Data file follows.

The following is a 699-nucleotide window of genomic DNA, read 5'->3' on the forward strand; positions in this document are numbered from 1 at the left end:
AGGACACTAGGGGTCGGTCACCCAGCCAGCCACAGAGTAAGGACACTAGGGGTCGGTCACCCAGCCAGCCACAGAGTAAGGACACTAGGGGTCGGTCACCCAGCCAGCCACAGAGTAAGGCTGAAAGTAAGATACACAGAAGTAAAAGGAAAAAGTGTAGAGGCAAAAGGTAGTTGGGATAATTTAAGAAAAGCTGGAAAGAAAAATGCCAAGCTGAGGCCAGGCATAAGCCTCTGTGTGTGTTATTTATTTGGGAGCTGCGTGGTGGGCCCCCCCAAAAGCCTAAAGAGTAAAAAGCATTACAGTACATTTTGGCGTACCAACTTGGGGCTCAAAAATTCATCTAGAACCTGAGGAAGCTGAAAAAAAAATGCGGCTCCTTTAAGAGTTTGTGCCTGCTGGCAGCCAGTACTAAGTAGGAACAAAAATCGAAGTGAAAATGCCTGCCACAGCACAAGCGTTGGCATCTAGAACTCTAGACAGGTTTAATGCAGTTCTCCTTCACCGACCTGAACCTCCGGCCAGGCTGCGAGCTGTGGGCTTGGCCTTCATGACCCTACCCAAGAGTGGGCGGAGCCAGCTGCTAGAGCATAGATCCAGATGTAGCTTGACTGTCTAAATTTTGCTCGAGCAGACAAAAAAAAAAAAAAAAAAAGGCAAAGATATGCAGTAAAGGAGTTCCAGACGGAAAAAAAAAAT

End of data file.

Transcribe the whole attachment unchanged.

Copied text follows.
The following is a 699-nucleotide window of genomic DNA, read 5'->3' on the forward strand; positions in this document are numbered from 1 at the left end:
AGGACACTAGGGGTCGGTCACCCAGCCAGCCACAGAGTAAGGACACTAGGGGTCGGTCACCCAGCCAGCCACAGAGTAAGGACACTAGGGGTCGGTCACCCAGCCAGCCACAGAGTAAGGCTGAAAGTAAGATACACAGAAGTAAAAGGAAAAAGTGTAGAGGCAAAAGGTAGTTGGGATAATTTAAGAAAAGCTGGAAAGAAAAATGCCAAGCTGAGGCCAGGCATAAGCCTCTGTGTGTGTTATTTATTTGGGAGCTGCGTGGTGGGCCCCCCCAAAAGCCTAAAGAGTAAAAAGCATTACAGTACATTTTGGCGTACCAACTTGGGGCTCAAAAATTCATCTAGAACCTGAGGAAGCTGAAAAAAAAATGCGGCTCCTTTAAGAGTTTGTGCCTGCTGGCAGCCAGTACTAAGTAGGAACAAAAATCGAAGTGAAAATGCCTGCCACAGCACAAGCGTTGGCATCTAGAACTCTAGACAGGTTTAATGCAGTTCTCCTTCACCGACCTGAACCTCCGGCCAGGCTGCGAGCTGTGGGCTTGGCCTTCATGACCCTACCCAAGAGTGGGCGGAGCCAGCTGCTAGAGCATAGATCCAGATGTAGCTTGACTGTCTAAATTTTGCTCGAGCAGACAAAAAAAAAAAAAAAAAAAGGCAAAGATATGCAGTAAAGGAGTTCCAGACGGAAAAAAAAAAT